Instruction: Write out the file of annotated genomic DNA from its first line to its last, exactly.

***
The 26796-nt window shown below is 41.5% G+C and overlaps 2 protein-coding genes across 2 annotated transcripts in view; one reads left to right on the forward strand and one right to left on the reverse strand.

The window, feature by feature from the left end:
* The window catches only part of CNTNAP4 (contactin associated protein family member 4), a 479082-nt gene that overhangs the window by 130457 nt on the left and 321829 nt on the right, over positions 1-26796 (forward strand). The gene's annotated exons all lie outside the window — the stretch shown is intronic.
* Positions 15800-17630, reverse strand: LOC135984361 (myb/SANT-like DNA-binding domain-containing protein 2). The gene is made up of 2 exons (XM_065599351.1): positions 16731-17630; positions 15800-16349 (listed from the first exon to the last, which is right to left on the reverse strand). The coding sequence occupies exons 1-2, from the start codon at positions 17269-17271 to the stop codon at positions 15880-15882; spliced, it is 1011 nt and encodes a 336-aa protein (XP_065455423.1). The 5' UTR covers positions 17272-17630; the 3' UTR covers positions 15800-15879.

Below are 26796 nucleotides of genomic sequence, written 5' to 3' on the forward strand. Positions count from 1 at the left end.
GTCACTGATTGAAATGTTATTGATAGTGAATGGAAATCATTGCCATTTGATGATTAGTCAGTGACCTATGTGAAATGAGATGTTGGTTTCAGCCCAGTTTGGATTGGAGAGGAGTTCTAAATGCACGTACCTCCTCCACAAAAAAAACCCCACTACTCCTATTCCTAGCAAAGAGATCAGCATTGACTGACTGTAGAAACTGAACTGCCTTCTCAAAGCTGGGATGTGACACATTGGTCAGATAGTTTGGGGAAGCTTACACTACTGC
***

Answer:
The 26796-nt window shown below is 41.5% G+C and overlaps 2 protein-coding genes across 2 annotated transcripts in view; one reads left to right on the forward strand and one right to left on the reverse strand.

The window, feature by feature from the left end:
* The window catches only part of CNTNAP4 (contactin associated protein family member 4), a 479082-nt gene that overhangs the window by 130457 nt on the left and 321829 nt on the right, over positions 1-26796 (forward strand). The gene's annotated exons all lie outside the window — the stretch shown is intronic.
* Positions 15800-17630, reverse strand: LOC135984361 (myb/SANT-like DNA-binding domain-containing protein 2). The gene is made up of 2 exons (XM_065599351.1): positions 16731-17630; positions 15800-16349 (listed from the first exon to the last, which is right to left on the reverse strand). The coding sequence occupies exons 1-2, from the start codon at positions 17269-17271 to the stop codon at positions 15880-15882; spliced, it is 1011 nt and encodes a 336-aa protein (XP_065455423.1). The 5' UTR covers positions 17272-17630; the 3' UTR covers positions 15800-15879.

Below are 26796 nucleotides of genomic sequence, written 5' to 3' on the forward strand. Positions count from 1 at the left end.
GTCACTGATTGAAATGTTATTGATAGTGAATGGAAATCATTGCCATTTGATGATTAGTCAGTGACCTATGTGAAATGAGATGTTGGTTTCAGCCCAGTTTGGATTGGAGAGGAGTTCTAAATGCACGTACCTCCTCCACAAAAAAAACCCCACTACTCCTATTCCTAGCAAAGAGATCAGCATTGACTGACTGTAGAAACTGAACTGCCTTCTCAAAGCTGGGATGTGACACATTGGTCAGATAGTTTGGGGAAGCTTACACTACTGC